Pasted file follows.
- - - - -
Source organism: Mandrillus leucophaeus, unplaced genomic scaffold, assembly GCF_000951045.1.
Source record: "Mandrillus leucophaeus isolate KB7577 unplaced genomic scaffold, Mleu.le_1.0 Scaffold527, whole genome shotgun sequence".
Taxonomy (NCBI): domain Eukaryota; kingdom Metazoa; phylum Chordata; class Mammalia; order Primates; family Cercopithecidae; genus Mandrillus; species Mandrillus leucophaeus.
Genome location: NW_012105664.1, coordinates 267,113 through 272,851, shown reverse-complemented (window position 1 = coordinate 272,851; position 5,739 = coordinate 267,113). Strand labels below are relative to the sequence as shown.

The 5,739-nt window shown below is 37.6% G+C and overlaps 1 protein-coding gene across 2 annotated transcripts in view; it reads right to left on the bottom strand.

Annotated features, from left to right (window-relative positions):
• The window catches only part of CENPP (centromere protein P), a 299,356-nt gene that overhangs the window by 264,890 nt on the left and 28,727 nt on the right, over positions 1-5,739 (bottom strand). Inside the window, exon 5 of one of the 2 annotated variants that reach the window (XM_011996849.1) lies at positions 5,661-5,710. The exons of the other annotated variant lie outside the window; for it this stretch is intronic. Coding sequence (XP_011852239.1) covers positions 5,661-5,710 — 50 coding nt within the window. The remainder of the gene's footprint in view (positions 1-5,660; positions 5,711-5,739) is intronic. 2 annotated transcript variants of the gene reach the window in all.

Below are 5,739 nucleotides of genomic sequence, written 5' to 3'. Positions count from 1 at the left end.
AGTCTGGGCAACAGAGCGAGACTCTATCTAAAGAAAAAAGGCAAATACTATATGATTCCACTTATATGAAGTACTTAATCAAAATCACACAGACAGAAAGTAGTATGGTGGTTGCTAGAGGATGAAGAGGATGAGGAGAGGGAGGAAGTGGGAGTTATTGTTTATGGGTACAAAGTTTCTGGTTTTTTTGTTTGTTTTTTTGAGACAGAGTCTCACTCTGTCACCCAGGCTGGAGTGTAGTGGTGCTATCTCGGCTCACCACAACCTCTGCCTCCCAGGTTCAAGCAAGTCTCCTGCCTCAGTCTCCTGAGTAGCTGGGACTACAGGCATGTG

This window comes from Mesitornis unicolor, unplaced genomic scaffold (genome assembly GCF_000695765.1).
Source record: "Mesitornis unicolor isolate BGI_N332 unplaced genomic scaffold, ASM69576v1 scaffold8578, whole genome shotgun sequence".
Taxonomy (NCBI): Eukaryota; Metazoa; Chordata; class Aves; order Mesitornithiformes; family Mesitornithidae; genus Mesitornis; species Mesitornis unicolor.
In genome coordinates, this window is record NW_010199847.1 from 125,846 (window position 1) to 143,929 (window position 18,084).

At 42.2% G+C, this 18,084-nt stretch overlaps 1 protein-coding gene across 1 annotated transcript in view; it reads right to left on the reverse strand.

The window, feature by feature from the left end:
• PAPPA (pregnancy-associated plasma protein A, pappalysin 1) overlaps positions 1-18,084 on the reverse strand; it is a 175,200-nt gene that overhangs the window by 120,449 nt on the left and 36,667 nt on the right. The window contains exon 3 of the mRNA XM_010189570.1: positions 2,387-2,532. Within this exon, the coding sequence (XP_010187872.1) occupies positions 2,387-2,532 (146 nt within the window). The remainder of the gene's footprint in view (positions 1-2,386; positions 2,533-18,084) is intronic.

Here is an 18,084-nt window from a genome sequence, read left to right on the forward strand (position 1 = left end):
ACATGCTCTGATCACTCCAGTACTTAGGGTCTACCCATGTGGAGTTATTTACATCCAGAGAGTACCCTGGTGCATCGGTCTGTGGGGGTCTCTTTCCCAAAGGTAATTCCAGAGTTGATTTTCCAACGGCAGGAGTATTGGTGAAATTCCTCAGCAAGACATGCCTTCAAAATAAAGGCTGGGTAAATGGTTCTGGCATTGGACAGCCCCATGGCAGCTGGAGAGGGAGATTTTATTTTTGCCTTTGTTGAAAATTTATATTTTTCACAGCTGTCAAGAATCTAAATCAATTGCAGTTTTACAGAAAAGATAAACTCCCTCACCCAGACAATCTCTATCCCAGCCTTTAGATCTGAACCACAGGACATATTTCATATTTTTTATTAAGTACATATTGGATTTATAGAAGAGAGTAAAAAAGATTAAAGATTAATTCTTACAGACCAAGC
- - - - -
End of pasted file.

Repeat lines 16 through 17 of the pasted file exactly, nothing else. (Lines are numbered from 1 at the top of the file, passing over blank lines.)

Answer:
• PAPPA (pregnancy-associated plasma protein A, pappalysin 1) overlaps positions 1-18,084 on the reverse strand; it is a 175,200-nt gene that overhangs the window by 120,449 nt on the left and 36,667 nt on the right. The window contains exon 3 of the mRNA XM_010189570.1: positions 2,387-2,532. Within this exon, the coding sequence (XP_010187872.1) occupies positions 2,387-2,532 (146 nt within the window). The remainder of the gene's footprint in view (positions 1-2,386; positions 2,533-18,084) is intronic.

Here is an 18,084-nt window from a genome sequence, read left to right on the forward strand (position 1 = left end):